TikTok Trend: Quiet Quitting
November 8, 2022
Right now, quiet quitting is going viral on social media. On TikTok, as well as many other platforms, numerous users are breaking away from the hustle culture and turning themselves into pioneers of the quiet quitting movement.
Quiet quitting: mentally checked out, but still at your desk?
Quiet quitting isn’t about sneaking quietly out of your job by resigning without fanfare. According to TikTok, where the concept first gained publicity, it’s about abandoning the idea that you have to go “above and beyond for your job”, giving your all and having work come first in your life. Quiet quitting can therefore be seen an expression of disapproval for the hustle culture perpetuated in our society, a culture which glorifies career success and nearly working yourself to death to achieve it. “Work is not your life” is the message quiet quitting wants to spread. Perhaps in itself not truly groundbreaking, because most likely, there have always been some employees in the workforce who have been practicing quiet quitting for some time without defining it as such. They’re at the workplace alongside those who have been indoctrinated in the “work hard, play hard” mentality, like the millennials. Now a new trend has arrived, championed by Gen Z, which is currently sparking some lively debates.
Work-life balance or the start up world’s nightmare?
So what does quiet quitting actually entail? It’s not, of course, about going to work but not doing your work anymore. Rather, the message is that there’s more to life than work, and personal priorities have to be set accordingly. This includes ensuring that the working day finishes at the proper time and that there’s enough time left over outside of work for family, friends and hobbies. It means that deliberate boundaries should be set between professional and private life. For instance, the laptop is left at the office, emails are only checked during working hours and not read or responded to per mobile phone on the way to work – and any additional tasks not included in the job description are ignored. Although the exact origins of this working philosophy are not easily traceable, it seems to reveal a generational difference in working attitudes. The hustle culture – practically the antithesis of quiet quitting – is very prevalent among the New Work millennials. Lots of overtime, always being on call for work-related issues, engagement at the workplace outside of their particular work duties – that’s all very familiar for this generation.
Yet hustling hasn’t helped many of them move forward in their careers, and trying to keep up the hustle for an extended period of time proves too stressful. As a result, their personal lives come more to the forefront. Simultaneously, a new generation has entered the job market, one already armed with the awareness that life isn’t just about a great career and earning loads of money. This is a generation that appreciates work with a socially responsible component and a good work-life balance. This generation is genuinely seeking a balance, instead of pursuing the goal of work-life integration, with its promise of an optimal work-life blend with flexible working hours – so flexible that they might even occur after 10 pm or on the weekends. While some are celebrating the quiet quitting philosophy as a revolution in the rally for a true work-life balance, others simply look upon it as evidence that Gen Z has no real desire to work. Okay boomers, here’s another take on that subject!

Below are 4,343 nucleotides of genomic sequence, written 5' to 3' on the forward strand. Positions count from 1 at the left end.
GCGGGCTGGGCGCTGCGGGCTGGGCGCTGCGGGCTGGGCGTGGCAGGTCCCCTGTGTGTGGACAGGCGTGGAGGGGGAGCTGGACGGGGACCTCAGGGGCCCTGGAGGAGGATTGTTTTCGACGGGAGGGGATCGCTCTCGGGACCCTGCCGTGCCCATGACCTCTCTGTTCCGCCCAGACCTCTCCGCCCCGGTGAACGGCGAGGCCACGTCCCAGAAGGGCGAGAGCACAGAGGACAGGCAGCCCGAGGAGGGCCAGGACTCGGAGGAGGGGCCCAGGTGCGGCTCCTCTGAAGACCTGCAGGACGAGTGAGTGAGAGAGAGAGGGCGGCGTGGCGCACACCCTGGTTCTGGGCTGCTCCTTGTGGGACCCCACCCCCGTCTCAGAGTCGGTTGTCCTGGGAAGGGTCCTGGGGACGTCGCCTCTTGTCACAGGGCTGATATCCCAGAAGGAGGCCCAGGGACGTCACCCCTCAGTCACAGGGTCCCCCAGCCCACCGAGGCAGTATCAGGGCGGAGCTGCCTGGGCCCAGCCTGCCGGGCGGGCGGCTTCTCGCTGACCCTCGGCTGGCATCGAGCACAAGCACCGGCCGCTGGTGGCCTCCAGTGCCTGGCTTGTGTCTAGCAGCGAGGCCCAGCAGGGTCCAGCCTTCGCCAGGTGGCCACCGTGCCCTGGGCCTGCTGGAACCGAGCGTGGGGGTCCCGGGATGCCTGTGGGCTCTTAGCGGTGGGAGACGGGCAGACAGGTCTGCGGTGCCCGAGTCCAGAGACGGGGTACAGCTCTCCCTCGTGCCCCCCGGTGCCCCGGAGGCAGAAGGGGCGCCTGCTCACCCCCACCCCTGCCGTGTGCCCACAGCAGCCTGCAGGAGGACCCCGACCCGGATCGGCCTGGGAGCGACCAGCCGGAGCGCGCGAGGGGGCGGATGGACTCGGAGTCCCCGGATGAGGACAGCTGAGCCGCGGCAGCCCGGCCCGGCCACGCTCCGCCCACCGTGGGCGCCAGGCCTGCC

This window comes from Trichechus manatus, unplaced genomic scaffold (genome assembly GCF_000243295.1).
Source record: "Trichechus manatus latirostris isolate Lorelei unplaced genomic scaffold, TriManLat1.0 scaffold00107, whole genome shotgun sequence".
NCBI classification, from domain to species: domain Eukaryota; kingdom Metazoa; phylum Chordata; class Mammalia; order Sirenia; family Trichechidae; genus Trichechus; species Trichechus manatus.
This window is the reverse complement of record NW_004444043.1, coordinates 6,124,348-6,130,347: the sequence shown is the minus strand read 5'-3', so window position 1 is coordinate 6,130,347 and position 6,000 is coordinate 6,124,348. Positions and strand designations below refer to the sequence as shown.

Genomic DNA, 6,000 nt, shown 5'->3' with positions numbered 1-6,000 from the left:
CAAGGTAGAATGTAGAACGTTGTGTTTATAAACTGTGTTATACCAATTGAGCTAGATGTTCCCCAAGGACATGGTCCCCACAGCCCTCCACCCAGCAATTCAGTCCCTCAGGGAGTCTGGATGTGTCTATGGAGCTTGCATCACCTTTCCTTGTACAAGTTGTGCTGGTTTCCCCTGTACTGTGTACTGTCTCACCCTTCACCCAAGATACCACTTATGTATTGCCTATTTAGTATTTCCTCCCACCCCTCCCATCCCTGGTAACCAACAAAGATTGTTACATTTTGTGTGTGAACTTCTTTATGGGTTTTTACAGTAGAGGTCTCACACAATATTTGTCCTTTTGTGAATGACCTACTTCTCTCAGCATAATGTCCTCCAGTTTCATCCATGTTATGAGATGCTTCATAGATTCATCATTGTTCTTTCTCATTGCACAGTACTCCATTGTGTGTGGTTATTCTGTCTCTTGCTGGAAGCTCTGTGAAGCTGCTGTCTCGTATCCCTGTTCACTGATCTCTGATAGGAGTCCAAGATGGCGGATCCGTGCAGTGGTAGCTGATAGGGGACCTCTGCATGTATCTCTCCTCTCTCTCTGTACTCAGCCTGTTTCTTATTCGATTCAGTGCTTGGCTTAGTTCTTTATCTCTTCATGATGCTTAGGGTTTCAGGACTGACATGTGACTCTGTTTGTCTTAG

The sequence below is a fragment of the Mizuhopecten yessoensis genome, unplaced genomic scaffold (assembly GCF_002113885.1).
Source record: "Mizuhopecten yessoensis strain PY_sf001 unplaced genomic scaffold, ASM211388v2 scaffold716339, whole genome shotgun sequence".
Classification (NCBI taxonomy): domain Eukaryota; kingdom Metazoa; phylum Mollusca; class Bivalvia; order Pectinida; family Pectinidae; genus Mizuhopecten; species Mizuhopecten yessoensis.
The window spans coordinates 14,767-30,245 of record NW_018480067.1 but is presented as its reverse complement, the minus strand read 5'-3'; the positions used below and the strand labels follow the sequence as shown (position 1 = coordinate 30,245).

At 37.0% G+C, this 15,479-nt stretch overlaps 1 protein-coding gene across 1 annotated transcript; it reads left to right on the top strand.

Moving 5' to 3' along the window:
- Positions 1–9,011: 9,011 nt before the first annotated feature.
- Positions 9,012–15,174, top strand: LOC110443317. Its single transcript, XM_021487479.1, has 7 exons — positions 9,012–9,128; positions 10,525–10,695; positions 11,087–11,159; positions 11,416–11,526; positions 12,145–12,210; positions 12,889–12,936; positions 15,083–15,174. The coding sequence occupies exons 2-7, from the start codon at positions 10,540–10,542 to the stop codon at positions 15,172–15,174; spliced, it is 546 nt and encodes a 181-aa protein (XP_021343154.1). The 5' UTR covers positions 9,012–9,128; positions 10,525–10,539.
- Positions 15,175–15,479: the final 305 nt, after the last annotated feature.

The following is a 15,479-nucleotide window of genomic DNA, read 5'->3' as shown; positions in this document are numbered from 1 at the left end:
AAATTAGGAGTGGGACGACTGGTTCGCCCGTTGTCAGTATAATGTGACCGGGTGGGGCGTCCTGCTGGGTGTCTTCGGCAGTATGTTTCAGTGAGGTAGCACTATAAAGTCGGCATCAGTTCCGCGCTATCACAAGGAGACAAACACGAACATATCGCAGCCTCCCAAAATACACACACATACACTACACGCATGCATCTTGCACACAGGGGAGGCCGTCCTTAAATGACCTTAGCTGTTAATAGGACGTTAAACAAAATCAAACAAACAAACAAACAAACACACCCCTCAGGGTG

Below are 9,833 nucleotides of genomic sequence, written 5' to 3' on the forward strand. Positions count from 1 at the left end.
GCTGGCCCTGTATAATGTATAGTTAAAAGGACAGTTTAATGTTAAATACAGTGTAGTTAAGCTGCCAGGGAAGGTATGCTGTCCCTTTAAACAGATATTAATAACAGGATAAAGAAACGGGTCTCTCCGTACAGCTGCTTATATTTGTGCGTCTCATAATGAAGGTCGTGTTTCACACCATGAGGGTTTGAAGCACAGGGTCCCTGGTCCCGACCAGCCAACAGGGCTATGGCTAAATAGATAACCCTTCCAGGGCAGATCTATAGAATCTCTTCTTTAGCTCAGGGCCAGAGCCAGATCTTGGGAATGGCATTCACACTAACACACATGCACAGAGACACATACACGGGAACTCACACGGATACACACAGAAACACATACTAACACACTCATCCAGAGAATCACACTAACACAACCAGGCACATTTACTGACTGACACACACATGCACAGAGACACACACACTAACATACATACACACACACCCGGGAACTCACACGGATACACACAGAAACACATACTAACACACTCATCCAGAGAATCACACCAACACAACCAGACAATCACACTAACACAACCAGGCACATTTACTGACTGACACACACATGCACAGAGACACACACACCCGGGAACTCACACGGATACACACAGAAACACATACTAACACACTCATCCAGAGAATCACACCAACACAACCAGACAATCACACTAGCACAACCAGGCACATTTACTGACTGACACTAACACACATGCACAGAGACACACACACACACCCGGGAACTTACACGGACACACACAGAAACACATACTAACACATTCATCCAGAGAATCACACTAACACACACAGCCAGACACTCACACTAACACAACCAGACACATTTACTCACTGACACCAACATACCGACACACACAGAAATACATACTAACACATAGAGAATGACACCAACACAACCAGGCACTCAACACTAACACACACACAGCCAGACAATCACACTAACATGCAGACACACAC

New Work solutions: how can companies react?
Quiet quitting is not only an opportunity for employees to ponder their situation, but for their employers as well. Companies should note the emergence of this philosophy and consider rethinking their structures. Just a few years ago, the New Work movement became the impetus for more work-life blend, more individuality and flexibility. Businesses responded by adapting their employee-related procedures and structures accordingly. Will all this still be relevant if the quiet quitting trend becomes a serious contender? If employees are no longer willing to put in overtime voluntarily, or to put together a pitch deck at midnight or over the weekend to show how dedicated they are to their jobs, will startups just begin to crumble? Sometimes there’s no better time than the present – and right now might be a great time for companies to reposition themselves and create future-oriented structures, focusing on:
- Fair pay instead of benefits overload: Many companies are still wooing employees with lots of benefits instead of a fair salary. However, employees which are not being properly paid have an understandably lower level of motivation. And let’s be honest: how much free fruit and mate would an employee have to consume for the sum to match up to a fair salary?
- More appreciation: Being valued as an employee not only means receiving fair pay. The corporate culture of the company itself is significant. It should not only appreciate employees who take on responsibilities beyond their job duties, but also respect the individuality and unique talents of each member of its workforce.
- More employee wellbeing: Make life-work balance options available without disadvantages – there should be no trade-off here. An employee engaging in mobile working isn’t a colleague that’s always on call. Flexible working hours don’t mean that emails have to be answered at 10 pm!
Quiet quitting is making a statement for setting boundaries in the workplace. However, if open discussions between employers and employees become the norm, fewer workers would feel the need to silently resign from their jobs.